BELLEVUE, Mich. (WOOD) — Like it is for most players, basketball is an outlet for the Costello twins.
Gino and Gabby Costello are seniors at Bellevue High School. They’re fraternal twins and key members of the Broncos basketball teams.
“Who wins in a game of pig? I don’t know. We used to battle it out back in the day in the backyard,” laughed Gino. “You don’t really look at as a big deal but then when you’re talking to people, they’re like, ‘You’re a twin?’ and I’m like, ‘Well, yeah, I’m a twin.”
Gino plays for the boys team, ranked second in the state in Division 4. Gabby plays for the girls team, ranked third in the state.
“Before, it’s never been that we’ve had two winning teams so it’s nice to share the success,” Gabby said.
The family ties don’t end there. Their dad Joe Costello is the boys head coach.
“I’m not real good at much of anything, but coaching seems to be something I’m pretty successful at,” he said.
Both teams are poised for a deep postseason run, but there’s a key member of the Costello family and the Broncos family missing who was also supposed to be on the journey.
“I could try and cheer it up, but there’s an emptiness,” Costello said. “There’s just a gap in there that’s not been filled.”
His wife Sandi Costello, the twins’ and their older sister Alyssa’s mom, was the team scorekeeper. She was also a teacher at Pennfield High School north of Battle Creek.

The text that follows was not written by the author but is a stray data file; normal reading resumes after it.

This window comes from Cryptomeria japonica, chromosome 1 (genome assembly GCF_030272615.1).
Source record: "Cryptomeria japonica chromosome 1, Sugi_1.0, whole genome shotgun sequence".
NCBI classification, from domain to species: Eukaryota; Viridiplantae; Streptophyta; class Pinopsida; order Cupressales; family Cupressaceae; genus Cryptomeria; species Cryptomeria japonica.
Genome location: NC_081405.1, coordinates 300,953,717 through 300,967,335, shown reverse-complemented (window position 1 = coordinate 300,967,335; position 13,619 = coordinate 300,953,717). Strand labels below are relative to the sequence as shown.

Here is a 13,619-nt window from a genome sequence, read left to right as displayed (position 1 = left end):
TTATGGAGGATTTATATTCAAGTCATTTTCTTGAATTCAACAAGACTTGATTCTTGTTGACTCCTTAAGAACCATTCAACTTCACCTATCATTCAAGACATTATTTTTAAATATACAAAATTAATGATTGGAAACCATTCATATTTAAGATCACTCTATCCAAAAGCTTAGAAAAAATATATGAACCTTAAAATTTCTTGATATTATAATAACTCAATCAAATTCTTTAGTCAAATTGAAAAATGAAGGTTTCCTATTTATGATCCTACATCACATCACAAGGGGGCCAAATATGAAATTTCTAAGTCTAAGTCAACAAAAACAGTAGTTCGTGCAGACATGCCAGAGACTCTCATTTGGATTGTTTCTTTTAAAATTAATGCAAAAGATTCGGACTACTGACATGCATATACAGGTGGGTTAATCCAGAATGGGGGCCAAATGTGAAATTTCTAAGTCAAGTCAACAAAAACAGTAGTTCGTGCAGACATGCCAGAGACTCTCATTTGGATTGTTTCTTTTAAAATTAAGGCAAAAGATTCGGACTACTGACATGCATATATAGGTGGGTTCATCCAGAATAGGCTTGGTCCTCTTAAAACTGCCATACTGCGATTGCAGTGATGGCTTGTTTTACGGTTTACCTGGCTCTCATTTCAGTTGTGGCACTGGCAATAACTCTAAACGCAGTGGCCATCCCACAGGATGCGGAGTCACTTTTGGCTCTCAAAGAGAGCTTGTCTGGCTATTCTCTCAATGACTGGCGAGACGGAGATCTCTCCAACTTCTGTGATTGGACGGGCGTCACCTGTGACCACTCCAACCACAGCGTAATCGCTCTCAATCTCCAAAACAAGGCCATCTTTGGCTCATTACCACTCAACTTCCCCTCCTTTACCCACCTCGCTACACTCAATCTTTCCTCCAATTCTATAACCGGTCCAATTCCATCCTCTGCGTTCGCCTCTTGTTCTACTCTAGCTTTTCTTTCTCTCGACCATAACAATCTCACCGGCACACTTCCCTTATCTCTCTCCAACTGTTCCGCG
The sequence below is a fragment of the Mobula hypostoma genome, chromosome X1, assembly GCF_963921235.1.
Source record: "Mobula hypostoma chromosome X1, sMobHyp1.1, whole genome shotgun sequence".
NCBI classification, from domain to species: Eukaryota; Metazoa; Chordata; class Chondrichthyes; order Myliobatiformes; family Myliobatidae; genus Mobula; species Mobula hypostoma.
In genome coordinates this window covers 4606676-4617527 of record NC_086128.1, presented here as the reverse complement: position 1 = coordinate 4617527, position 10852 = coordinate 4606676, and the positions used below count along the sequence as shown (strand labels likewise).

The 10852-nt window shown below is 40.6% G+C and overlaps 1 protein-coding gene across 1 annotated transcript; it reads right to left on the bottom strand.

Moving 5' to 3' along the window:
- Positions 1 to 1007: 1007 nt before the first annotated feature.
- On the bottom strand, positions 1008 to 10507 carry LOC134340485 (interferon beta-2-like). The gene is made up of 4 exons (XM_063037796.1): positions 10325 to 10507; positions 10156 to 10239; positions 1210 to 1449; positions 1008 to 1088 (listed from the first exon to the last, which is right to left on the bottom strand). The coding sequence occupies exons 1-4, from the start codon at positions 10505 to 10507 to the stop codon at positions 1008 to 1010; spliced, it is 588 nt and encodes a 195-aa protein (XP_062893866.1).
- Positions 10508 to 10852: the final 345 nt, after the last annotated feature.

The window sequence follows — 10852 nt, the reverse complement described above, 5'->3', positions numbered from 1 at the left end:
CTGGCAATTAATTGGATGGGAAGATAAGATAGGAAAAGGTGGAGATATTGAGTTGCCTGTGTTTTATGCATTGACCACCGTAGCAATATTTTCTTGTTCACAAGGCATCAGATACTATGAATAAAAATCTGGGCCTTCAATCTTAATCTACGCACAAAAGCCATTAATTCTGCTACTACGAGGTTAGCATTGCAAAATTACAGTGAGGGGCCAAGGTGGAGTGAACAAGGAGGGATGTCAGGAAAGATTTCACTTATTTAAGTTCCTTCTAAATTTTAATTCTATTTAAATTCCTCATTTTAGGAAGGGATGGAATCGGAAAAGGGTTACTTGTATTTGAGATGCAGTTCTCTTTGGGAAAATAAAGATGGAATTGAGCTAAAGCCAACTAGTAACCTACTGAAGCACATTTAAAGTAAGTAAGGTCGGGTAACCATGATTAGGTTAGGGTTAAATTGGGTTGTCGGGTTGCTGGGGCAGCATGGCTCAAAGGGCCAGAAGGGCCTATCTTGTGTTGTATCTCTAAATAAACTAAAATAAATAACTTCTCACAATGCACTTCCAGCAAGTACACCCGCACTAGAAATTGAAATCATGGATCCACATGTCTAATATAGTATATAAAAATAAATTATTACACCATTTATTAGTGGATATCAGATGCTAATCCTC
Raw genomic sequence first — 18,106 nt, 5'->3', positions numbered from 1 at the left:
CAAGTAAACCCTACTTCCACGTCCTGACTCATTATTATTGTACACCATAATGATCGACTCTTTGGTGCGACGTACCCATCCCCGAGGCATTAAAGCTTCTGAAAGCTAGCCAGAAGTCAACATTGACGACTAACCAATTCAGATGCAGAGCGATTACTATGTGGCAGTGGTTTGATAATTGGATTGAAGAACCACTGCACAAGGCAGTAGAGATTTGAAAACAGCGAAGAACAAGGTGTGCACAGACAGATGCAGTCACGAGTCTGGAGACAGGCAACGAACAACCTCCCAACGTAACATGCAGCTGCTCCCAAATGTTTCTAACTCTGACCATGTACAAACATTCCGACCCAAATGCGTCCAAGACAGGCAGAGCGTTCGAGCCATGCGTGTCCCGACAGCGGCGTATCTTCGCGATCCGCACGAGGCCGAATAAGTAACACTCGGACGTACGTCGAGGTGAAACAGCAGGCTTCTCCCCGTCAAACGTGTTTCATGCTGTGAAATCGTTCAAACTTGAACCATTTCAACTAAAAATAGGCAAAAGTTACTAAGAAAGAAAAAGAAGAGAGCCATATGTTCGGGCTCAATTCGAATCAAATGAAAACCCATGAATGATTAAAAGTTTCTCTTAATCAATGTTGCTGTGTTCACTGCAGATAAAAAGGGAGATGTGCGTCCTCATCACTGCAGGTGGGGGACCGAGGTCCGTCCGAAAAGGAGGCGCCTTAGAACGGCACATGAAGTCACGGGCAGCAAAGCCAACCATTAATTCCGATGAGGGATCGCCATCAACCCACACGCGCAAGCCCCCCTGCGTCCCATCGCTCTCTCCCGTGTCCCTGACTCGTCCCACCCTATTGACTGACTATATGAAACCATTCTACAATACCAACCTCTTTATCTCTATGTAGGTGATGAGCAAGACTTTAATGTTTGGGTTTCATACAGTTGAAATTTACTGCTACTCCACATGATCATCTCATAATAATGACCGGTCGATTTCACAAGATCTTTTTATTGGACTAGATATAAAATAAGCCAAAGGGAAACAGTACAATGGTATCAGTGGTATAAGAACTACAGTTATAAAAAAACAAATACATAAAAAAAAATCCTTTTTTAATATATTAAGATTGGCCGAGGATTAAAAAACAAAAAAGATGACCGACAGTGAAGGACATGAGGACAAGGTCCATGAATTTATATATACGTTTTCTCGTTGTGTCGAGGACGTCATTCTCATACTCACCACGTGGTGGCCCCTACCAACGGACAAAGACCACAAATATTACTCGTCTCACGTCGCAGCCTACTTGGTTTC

She died a little more than a year and a half ago following her third bout with breast cancer.
“I think about her a lot. Every time I get in the car. Every time I come to school, I think about what if I had her as a teacher,” Gabby said. “What would she be telling me to do?”
“I used to give her my number — because you give numbers when you’re going in — and she’d say something to me,” Gino said.
“Most of the things she’d say were sports-related. She always said, ‘Never get out-hustled,'” Gabby added.
She also told her kids: Know where you’re going.
“You only have one other option: Don’t go,” Joe Costello said. “It doesn’t mean that you can’t grieve that it happened.”
The advice drives the family as it navigates adversity far greater than any opponent offers.
“There will be a spot in my heart that’s always missing or empty,” Gino said. “Every day my friends remind me, all the loved ones I have (remind me), that it’s OK to show emotion. It’s just day by day.”
Because while it may not feel like it on the court now, mom is always keeping score.